Food shortages threaten poultry industry

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PLAYERS in the poultry industry have expressed concern over the long-term supply of maize and soya through the 2017 harvest citing it as a threat to their viability.

BY MTHANDAZO NYONI

poultry

Zimbabwe is currently experiencing an El Niño-stimulated dry spell, characterised by extremely hot and dry weather conditions, which has left people and livestock in Matabeleland, Manicaland and Masvingo provinces in dire straits.

According to the Zimbabwe Commercial Farmers’ Union, the country is heading for a maize crop failure due to erratic rains caused by El Nino.

The country, which requires two million tonnes of maize annually, but usually produces just above 1,2 million tonnes, is currently grappling with a food deficit and people in rural areas have started suffering from hunger.

The national deficit of 700 000 tonnes of maize is being addressed through the importation of grain from a number of countries by both the government and the private sector.

In an update, the Zimbabwe Poultry Association chairperson Solomon Zawe said the delays in the importation of maize were a threat to their viability.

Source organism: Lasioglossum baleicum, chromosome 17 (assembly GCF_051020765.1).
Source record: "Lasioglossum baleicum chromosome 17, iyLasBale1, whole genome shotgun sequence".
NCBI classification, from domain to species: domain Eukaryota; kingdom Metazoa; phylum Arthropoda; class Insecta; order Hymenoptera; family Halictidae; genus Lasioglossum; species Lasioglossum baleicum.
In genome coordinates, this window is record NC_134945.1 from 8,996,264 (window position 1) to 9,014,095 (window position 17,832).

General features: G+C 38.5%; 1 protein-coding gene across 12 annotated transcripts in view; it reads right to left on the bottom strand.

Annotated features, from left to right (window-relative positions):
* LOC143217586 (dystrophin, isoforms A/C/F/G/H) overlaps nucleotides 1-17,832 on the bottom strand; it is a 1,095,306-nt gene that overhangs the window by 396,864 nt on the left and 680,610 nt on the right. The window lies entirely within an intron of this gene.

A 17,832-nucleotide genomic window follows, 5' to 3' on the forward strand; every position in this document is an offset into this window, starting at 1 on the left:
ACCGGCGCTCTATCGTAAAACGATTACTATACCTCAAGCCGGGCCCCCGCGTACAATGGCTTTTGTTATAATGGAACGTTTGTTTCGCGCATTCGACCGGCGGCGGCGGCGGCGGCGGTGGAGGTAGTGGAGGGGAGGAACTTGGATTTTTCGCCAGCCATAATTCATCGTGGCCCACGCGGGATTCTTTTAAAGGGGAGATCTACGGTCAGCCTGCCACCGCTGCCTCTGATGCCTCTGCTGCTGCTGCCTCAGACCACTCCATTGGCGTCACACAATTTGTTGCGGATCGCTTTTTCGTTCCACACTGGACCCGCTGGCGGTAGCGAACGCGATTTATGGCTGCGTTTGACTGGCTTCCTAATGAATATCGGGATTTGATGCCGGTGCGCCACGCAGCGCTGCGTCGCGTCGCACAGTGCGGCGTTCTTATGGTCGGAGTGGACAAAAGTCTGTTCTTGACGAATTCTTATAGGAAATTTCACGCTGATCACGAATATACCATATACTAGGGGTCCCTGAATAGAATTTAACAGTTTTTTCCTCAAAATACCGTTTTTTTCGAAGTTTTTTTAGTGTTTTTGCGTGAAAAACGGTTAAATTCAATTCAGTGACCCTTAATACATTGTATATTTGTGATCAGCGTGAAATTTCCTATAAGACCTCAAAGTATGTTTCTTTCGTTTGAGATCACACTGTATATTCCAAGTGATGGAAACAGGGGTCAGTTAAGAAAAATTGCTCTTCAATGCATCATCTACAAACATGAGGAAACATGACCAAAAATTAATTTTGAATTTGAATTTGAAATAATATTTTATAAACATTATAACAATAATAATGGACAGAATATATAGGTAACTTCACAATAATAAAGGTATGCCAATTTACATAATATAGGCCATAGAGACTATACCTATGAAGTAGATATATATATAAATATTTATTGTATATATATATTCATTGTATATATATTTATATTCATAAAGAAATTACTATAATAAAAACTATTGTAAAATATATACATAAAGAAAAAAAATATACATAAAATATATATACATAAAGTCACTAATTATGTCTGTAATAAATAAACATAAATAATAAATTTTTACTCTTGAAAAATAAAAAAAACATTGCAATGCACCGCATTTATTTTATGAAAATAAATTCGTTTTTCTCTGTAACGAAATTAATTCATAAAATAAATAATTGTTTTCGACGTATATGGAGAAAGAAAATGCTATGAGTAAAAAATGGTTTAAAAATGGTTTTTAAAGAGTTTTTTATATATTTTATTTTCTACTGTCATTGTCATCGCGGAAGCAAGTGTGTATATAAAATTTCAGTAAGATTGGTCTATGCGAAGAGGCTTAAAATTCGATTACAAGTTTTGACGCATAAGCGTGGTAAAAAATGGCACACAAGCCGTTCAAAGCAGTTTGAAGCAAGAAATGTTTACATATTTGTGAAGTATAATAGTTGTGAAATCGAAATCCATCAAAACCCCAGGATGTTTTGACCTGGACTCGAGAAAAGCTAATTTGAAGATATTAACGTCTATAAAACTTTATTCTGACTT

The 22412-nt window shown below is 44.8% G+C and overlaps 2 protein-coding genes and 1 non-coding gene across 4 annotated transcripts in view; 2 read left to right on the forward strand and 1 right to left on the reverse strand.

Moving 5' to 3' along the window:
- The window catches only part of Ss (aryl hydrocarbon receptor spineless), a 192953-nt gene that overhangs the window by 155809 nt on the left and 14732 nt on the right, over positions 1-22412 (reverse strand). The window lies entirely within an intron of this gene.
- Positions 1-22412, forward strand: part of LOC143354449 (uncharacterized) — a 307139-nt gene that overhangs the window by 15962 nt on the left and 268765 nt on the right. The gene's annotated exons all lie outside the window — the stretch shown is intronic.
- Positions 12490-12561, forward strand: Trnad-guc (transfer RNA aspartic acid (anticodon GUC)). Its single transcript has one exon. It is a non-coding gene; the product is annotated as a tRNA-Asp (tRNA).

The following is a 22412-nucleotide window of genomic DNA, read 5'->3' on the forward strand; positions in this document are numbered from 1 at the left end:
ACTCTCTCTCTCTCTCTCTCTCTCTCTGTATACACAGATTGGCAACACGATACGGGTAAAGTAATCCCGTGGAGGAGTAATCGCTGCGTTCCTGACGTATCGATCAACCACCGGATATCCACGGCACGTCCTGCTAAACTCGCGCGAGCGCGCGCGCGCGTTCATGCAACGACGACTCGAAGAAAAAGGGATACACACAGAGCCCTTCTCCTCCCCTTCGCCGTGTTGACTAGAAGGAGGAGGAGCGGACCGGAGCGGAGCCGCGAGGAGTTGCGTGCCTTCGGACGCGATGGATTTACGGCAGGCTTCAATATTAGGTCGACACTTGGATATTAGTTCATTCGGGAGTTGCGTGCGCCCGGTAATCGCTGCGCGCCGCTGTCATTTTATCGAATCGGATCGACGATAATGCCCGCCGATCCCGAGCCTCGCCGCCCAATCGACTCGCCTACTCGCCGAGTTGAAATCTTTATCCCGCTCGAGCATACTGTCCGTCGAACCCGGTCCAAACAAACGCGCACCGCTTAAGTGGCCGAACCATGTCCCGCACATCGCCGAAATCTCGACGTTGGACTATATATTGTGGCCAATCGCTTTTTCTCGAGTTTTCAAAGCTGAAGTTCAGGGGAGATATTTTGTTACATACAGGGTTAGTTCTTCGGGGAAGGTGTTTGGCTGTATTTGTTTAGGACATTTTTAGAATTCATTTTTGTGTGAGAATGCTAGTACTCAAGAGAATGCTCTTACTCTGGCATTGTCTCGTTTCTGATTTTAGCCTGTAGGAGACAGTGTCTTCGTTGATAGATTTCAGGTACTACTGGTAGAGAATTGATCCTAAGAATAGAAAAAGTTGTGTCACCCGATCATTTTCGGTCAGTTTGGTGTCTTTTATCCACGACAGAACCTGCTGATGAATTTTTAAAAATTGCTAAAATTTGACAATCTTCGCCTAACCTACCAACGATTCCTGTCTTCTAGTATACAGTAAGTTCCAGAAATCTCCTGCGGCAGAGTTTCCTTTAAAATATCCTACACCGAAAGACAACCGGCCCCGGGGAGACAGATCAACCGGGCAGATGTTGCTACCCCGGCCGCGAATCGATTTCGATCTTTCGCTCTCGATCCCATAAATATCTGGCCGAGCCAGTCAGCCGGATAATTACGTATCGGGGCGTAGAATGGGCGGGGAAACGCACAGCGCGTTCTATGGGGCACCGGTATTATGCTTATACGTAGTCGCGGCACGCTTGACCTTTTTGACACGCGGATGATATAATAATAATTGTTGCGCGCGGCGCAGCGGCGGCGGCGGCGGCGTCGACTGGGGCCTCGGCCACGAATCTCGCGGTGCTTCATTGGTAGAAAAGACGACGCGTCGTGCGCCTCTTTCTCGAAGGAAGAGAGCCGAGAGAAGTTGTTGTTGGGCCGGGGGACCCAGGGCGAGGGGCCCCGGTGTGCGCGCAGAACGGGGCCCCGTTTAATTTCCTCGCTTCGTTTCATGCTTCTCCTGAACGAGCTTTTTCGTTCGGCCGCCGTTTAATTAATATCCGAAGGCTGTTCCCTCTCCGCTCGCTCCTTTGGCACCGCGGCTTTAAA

“Industry representatives have expressed concerns regarding the long-term supply of maize and soya through to the 2017 harvest and are engaging all stakeholders, including Ministry of Agriculture, Mechanisation and Irrigation Development, to deliberate on strategies to sustain the livestock sector,” Zawe said in an industry update.

In January, grain millers were up in arms with government over the delay in issuing out import licences.

Zawe said demand for layer producers was very low and competition was stiff.

He said the producer price for broilers was ranging between $1,85 to $1,9 per kg while wholesale prices were between $2,50 to $2,80/kg.

He said the table egg market was depressed.

Zawe said the demand for poultry products peaked up during December last year and early January.

“Imports appear to have declined from the end of November right through the festive season.

Despite this, local demand is showing signs of slowing down due to other factors, among them, reduced buying power,” he said.

Zawe also said production of poultry feeds in 2015 averaged 30 608 metric tonnes per month, an increase of 10% over 2014 and accounted for 69% of all feeds produced by weight and 76% by monetary value.

He said production of broiler grower, layer rearing and layer production feeds increased by 33%, 55% and 15%, respectively, while broiler starter, broiler finisher and breeder feeds changed 0%, 4% and -14%, compared to 2014.

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